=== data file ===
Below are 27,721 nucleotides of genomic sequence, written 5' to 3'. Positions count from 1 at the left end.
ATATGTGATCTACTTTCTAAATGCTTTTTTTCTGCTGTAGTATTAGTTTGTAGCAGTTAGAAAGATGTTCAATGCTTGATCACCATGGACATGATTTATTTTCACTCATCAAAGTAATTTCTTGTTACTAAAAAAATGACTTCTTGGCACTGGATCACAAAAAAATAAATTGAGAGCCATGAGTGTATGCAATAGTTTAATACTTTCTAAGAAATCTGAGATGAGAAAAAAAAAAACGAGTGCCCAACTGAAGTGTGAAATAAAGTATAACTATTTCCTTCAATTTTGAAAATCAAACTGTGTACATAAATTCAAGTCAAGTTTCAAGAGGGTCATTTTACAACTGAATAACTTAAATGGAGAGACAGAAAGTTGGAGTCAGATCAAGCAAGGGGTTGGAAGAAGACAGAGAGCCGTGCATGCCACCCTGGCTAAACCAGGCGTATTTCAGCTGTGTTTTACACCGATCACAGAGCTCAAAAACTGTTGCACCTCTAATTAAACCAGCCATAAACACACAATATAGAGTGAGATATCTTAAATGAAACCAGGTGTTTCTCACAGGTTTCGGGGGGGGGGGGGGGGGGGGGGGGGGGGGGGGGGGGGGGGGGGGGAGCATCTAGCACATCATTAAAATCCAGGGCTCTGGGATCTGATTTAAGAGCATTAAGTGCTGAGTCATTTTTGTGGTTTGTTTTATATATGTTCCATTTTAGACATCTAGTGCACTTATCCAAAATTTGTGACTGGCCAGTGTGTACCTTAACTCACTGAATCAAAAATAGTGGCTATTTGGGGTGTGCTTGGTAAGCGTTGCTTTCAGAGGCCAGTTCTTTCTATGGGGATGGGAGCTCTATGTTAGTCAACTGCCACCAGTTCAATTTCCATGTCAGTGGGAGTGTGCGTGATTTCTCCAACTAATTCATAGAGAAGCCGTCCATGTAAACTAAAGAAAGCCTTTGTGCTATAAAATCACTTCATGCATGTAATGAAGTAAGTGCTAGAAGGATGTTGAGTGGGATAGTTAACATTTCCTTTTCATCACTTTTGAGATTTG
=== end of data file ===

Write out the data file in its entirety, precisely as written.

Below are 27,721 nucleotides of genomic sequence, written 5' to 3'. Positions count from 1 at the left end.
ATATGTGATCTACTTTCTAAATGCTTTTTTTCTGCTGTAGTATTAGTTTGTAGCAGTTAGAAAGATGTTCAATGCTTGATCACCATGGACATGATTTATTTTCACTCATCAAAGTAATTTCTTGTTACTAAAAAAATGACTTCTTGGCACTGGATCACAAAAAAATAAATTGAGAGCCATGAGTGTATGCAATAGTTTAATACTTTCTAAGAAATCTGAGATGAGAAAAAAAAAAACGAGTGCCCAACTGAAGTGTGAAATAAAGTATAACTATTTCCTTCAATTTTGAAAATCAAACTGTGTACATAAATTCAAGTCAAGTTTCAAGAGGGTCATTTTACAACTGAATAACTTAAATGGAGAGACAGAAAGTTGGAGTCAGATCAAGCAAGGGGTTGGAAGAAGACAGAGAGCCGTGCATGCCACCCTGGCTAAACCAGGCGTATTTCAGCTGTGTTTTACACCGATCACAGAGCTCAAAAACTGTTGCACCTCTAATTAAACCAGCCATAAACACACAATATAGAGTGAGATATCTTAAATGAAACCAGGTGTTTCTCACAGGTTTCGGGGGGGGGGGGGGGGGGGGGGGGGGGGGGGGGGGGGGGGGGGGGAGCATCTAGCACATCATTAAAATCCAGGGCTCTGGGATCTGATTTAAGAGCATTAAGTGCTGAGTCATTTTTGTGGTTTGTTTTATATATGTTCCATTTTAGACATCTAGTGCACTTATCCAAAATTTGTGACTGGCCAGTGTGTACCTTAACTCACTGAATCAAAAATAGTGGCTATTTGGGGTGTGCTTGGTAAGCGTTGCTTTCAGAGGCCAGTTCTTTCTATGGGGATGGGAGCTCTATGTTAGTCAACTGCCACCAGTTCAATTTCCATGTCAGTGGGAGTGTGCGTGATTTCTCCAACTAATTCATAGAGAAGCCGTCCATGTAAACTAAAGAAAGCCTTTGTGCTATAAAATCACTTCATGCATGTAATGAAGTAAGTGCTAGAAGGATGTTGAGTGGGATAGTTAACATTTCCTTTTCATCACTTTTGAGATTTG